Very rarely are the issues of young people’s online behaviour and self-harm discussed favourably together. But, if Self-Harm Awareness Day today is about anything, it’s about breaking down some of the myths, so here’s one to start with… For many young people, online is not the source of their problems; It’s the route to addressing them.
Far from being confined to the realms of the type of websites that worry us all, young people all over the country are going online to talk about self-harm in positive and beneficial ways- to reach out for help for the first time, and to help others.
Of course as CEO of a digital charity I’m going to champion the positive role it plays helping young people, but more than this, it’s what young people tell us! Earlier this week young people joined us for a live chat, focussed on self-harm. This was a chance for them to check in with us and our guest expert for the evening, Rachel Welch from Selfharm.co.uk. They asked questions about how to disclose their self-harm to someone face to face and address concerns about confidentiality in a safe and trusted space. Being online allowed them the freedom to seek help in a way they couldn’t in person and, for one participant, take the next steps along the road to recovery.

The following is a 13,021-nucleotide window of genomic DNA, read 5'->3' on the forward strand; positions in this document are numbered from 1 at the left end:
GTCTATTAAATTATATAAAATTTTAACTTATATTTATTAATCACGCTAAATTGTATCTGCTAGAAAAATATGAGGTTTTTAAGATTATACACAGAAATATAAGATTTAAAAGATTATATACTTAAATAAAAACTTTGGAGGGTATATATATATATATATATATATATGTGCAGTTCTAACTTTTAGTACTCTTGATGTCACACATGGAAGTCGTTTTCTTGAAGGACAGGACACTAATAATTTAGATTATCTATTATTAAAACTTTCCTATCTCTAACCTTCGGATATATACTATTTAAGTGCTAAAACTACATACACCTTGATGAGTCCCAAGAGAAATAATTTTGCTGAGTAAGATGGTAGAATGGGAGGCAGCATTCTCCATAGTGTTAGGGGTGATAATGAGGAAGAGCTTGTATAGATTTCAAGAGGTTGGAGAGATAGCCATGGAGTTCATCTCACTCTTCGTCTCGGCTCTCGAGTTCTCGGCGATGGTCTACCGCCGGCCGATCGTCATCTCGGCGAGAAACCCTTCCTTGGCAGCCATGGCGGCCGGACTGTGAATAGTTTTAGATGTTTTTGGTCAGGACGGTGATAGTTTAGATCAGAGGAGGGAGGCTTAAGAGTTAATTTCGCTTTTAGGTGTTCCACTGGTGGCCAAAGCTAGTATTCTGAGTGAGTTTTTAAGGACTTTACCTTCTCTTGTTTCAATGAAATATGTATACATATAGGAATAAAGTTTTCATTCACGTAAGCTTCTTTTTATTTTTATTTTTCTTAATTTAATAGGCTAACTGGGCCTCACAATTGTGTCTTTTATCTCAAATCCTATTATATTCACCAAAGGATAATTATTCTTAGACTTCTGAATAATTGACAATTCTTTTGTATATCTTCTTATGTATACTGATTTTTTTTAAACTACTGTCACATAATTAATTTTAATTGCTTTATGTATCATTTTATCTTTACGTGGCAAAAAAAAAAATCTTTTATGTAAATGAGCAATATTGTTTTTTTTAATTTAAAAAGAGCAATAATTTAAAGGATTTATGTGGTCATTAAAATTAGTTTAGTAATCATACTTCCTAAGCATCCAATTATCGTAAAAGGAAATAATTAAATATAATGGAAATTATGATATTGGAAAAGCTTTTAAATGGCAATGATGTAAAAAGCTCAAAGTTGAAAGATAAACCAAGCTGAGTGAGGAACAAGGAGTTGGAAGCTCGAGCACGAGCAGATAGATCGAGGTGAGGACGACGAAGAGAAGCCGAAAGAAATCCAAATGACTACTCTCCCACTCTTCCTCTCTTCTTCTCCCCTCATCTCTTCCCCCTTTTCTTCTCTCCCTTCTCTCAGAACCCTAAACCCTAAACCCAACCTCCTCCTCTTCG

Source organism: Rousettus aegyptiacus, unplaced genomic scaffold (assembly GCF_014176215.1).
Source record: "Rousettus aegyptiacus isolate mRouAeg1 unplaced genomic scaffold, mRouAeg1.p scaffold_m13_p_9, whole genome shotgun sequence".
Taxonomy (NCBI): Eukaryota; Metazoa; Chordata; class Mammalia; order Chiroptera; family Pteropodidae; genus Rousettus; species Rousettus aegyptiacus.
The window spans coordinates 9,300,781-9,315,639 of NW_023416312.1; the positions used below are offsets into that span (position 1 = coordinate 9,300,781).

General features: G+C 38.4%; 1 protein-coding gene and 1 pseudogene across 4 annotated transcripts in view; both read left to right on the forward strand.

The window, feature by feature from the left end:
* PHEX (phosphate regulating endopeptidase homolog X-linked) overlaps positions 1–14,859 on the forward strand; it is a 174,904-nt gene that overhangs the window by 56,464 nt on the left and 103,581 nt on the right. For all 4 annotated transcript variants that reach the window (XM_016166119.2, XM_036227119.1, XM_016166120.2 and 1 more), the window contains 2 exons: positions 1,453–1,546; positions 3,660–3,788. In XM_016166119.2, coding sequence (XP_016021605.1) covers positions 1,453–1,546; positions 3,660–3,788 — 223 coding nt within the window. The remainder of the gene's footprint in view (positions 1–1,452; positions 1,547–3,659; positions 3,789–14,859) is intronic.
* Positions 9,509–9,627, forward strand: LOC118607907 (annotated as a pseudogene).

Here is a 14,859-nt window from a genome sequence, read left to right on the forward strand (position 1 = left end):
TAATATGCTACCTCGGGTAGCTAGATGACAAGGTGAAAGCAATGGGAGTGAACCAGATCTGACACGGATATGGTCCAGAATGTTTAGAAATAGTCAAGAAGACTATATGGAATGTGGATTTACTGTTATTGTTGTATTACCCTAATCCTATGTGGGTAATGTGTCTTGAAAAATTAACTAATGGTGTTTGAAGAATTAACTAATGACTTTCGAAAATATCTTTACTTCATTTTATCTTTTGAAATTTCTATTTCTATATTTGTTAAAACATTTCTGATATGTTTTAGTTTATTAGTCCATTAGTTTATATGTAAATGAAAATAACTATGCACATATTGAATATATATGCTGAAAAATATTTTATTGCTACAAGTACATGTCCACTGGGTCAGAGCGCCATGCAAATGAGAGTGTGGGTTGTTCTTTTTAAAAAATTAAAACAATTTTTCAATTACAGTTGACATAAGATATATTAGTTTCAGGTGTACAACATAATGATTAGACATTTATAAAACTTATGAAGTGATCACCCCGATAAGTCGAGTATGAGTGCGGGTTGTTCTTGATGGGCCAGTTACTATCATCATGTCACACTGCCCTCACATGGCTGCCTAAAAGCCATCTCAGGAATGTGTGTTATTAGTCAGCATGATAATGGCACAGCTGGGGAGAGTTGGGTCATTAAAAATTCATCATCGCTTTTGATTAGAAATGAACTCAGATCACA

Of course this is just one example. Each year we help around 1 million 16– 25-year online and 200 young volunteers who work with us to provide advice to their peers, ensuring safe peer to peer support online every day. But more needs to be done. Young people still tell us they feel alone, that they can’t talk to anyone. They can, and do, go online- and when they do, we need to be there for them.
We need to talk more about the benefits online brings for young people so that we can share insights and experience, rather than shock stories, and ultimately increase the number of young people getting access to the help they need, in whatever form they need it. Most importantly, we need to ensure young people know they are not alone.